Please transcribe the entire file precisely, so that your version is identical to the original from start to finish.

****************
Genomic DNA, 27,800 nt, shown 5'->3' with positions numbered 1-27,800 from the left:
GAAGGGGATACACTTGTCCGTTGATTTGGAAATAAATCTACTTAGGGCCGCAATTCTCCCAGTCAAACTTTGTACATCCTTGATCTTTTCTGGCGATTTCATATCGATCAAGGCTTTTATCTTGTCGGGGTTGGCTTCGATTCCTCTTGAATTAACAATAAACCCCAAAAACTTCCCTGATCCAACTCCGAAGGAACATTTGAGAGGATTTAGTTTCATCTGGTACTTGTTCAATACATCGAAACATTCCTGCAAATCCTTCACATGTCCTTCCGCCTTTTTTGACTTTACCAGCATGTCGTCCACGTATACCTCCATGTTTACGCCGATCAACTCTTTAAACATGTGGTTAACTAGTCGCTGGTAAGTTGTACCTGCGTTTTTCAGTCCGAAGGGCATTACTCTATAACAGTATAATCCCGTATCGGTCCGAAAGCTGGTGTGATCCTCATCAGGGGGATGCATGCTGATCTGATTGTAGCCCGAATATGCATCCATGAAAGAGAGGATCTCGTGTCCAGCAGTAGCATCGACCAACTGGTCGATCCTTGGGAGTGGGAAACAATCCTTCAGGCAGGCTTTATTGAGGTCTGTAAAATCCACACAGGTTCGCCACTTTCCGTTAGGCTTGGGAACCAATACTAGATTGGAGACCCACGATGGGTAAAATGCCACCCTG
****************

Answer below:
Genomic DNA, 27,800 nt, shown 5'->3' with positions numbered 1-27,800 from the left:
GAAGGGGATACACTTGTCCGTTGATTTGGAAATAAATCTACTTAGGGCCGCAATTCTCCCAGTCAAACTTTGTACATCCTTGATCTTTTCTGGCGATTTCATATCGATCAAGGCTTTTATCTTGTCGGGGTTGGCTTCGATTCCTCTTGAATTAACAATAAACCCCAAAAACTTCCCTGATCCAACTCCGAAGGAACATTTGAGAGGATTTAGTTTCATCTGGTACTTGTTCAATACATCGAAACATTCCTGCAAATCCTTCACATGTCCTTCCGCCTTTTTTGACTTTACCAGCATGTCGTCCACGTATACCTCCATGTTTACGCCGATCAACTCTTTAAACATGTGGTTAACTAGTCGCTGGTAAGTTGTACCTGCGTTTTTCAGTCCGAAGGGCATTACTCTATAACAGTATAATCCCGTATCGGTCCGAAAGCTGGTGTGATCCTCATCAGGGGGATGCATGCTGATCTGATTGTAGCCCGAATATGCATCCATGAAAGAGAGGATCTCGTGTCCAGCAGTAGCATCGACCAACTGGTCGATCCTTGGGAGTGGGAAACAATCCTTCAGGCAGGCTTTATTGAGGTCTGTAAAATCCACACAGGTTCGCCACTTTCCGTTAGGCTTGGGAACCAATACTAGATTGGAGACCCACGATGGGTAAAATGCCACCCTG